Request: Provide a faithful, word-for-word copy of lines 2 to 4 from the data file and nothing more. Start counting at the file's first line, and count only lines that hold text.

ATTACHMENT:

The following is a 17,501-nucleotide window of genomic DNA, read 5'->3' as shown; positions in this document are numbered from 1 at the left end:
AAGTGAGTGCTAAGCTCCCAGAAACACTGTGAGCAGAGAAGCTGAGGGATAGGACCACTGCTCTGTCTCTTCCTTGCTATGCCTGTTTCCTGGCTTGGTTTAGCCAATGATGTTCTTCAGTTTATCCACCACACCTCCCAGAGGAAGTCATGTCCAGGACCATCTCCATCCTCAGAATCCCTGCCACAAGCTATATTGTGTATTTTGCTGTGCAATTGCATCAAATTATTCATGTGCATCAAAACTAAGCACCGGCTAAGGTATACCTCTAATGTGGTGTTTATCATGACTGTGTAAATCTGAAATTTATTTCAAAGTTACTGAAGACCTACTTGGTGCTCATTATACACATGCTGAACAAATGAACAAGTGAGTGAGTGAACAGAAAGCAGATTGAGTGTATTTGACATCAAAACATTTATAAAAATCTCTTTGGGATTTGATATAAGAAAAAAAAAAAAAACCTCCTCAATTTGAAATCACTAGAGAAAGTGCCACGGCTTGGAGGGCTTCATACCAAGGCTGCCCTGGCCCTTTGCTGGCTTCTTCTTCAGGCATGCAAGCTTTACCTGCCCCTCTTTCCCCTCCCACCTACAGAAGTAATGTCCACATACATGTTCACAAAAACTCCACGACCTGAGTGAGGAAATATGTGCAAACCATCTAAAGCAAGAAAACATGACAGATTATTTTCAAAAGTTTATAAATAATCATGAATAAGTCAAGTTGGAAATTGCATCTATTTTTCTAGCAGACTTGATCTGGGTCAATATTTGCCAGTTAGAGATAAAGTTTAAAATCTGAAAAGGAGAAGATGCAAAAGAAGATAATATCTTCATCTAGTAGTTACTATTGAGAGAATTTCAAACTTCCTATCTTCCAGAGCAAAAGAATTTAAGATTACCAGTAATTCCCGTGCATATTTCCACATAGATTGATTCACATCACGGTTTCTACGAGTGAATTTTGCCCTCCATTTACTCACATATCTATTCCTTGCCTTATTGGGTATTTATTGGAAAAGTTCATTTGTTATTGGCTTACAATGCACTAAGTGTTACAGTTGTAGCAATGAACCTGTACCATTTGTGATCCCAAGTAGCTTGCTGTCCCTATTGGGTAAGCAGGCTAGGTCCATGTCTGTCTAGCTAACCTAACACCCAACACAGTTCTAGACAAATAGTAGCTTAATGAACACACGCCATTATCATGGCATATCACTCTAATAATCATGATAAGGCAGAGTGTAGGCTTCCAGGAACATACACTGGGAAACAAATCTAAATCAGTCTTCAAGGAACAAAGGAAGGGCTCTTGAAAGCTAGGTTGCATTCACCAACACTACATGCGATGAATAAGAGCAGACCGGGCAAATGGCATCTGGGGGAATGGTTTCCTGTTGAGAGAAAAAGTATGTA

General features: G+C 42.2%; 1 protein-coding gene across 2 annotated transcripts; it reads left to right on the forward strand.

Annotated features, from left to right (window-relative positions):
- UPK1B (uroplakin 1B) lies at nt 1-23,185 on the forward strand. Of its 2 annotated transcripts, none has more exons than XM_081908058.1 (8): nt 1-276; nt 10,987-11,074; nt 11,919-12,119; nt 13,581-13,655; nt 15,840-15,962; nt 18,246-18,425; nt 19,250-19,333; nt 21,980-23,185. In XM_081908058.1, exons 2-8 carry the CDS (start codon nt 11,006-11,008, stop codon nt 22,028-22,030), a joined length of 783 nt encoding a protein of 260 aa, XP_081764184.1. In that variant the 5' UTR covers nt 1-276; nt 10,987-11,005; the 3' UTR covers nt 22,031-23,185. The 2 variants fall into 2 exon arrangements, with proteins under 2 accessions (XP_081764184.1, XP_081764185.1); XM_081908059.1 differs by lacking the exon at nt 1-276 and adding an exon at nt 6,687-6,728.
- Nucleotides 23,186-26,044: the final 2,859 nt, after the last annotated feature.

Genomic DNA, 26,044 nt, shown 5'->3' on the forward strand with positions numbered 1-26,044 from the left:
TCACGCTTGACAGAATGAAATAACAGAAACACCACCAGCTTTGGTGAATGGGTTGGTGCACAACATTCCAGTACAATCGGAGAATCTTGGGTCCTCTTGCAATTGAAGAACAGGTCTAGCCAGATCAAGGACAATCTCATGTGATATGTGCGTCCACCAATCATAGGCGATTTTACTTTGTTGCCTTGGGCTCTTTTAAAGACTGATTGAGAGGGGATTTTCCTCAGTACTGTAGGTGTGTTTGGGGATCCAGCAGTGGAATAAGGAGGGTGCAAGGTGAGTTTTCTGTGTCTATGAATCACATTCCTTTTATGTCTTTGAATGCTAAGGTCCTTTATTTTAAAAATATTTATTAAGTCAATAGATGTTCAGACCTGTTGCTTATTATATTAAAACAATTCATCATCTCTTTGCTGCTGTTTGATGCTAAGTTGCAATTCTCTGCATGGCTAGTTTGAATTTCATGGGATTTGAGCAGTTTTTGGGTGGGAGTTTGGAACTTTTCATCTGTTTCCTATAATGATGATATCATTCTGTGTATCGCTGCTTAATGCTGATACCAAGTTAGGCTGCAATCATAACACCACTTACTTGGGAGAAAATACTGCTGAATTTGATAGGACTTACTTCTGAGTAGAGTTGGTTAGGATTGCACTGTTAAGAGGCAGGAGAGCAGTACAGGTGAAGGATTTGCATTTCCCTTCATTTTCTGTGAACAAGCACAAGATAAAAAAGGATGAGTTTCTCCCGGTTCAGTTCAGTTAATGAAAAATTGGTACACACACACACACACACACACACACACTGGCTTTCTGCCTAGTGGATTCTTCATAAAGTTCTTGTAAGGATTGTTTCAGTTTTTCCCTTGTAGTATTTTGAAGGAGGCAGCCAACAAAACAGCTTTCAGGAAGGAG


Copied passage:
AAGTGAGTGCTAAGCTCCCAGAAACACTGTGAGCAGAGAAGCTGAGGGATAGGACCACTGCTCTGTCTCTTCCTTGCTATGCCTGTTTCCTGGCTTGGTTTAGCCAATGATGTTCTTCAGTTTATCCACCACACCTCCCAGAGGAAGTCATGTCCAGGACCATCTCCATCCTCAGAATCCCTGCCACAAGCTATATTGTGTATTTTGCTGTGCAATTGCATCAAATTATTCATGTGCATCAAAACTAAGCACCGGCTAAGGTATACCTCTAATGTGGTGTTTATCATGACTGTGTAAATCTGAAATTTATTTCAAAGTTACTGAAGACCTACTTGGTGCTCATTATACACATGCTGAACAAATGAACAAGTGAGTGAGTGAACAGAAAGCAGATTGAGTGTATTTGACATCAAAACATTTATAAAAATCTCTTTGGGATTTGATATAAGAAAAAAAAAAAAAACCTCCTCAATTTGAAATCACTAGAGAAAGTGCCACGGCTTGGAGGGCTTCATACCAAGGCTGCCCTGGCCCTTTGCTGGCTTCTTCTTCAGGCATGCAAGCTTTACCTGCCCCTCTTTCCCCTCCCACCTACAGAAGTAATGTCCACATACATGTTCACAAAAACTCCACGACCTGAGTGAGGAAATATGTGCAAACCATCTAAAGCAAGAAAACATGACAGATTATTTTCAAAAGTTTATAAATAATCATGAATAAGTCAAGTTGGAAATTGCATCTATTTTTCTAGCAGACTTGATCTGGGTCAATATTTGCCAGTTAGAGATAAAGTTTAAAATCTGAAAAGGAGAAGATGCAAAAGAAGATAATATCTTCATCTAGTAGTTACTATTGAGAGAATTTCAAACTTCCTATCTTCCAGAGCAAAAGAATTTAAGATTACCAGTAATTCCCGTGCATATTTCCACATAGATTGATTCACATCACGGTTTCTACGAGTGAATTTTGCCCTCCATTTACTCACATATCTATTCCTTGCCTTATTGGGTATTTATTGGAAAAGTTCATTTGTTATTGGCTTACAATGCACTAAGTGTTACAGTTGTAGCAATGAACCTGTACCATTTGTGATCCCAAGTAGCTTGCTGTCCCTATTGGGTAAGCAGGCTAGGTCCATGTCTGTCTAGCTAACCTAACACCCAACACAGTTCTAGACAAATAGTAGCTTAATGAACACACGCCATTATCATGGCATATCACTCTAATAATCATGATAAGGCAGAGTGTAGGCTTCCAGGAACATACACTGGGAAACAAATCTAAATCAGTCTTCAAGGAACAAAGGAAGGGCTCTTGAAAGCTAGGTTGCATTCACCAACACTACATGCGATGAATAAGAGCAGACCGGGCAAATGGCATCTGGGGGAATGGTTTCCTGTTGAGAGAAAAAGTATGTA

General features: G+C 42.2%; 1 protein-coding gene across 2 annotated transcripts; it reads left to right on the forward strand.

Annotated features, from left to right (window-relative positions):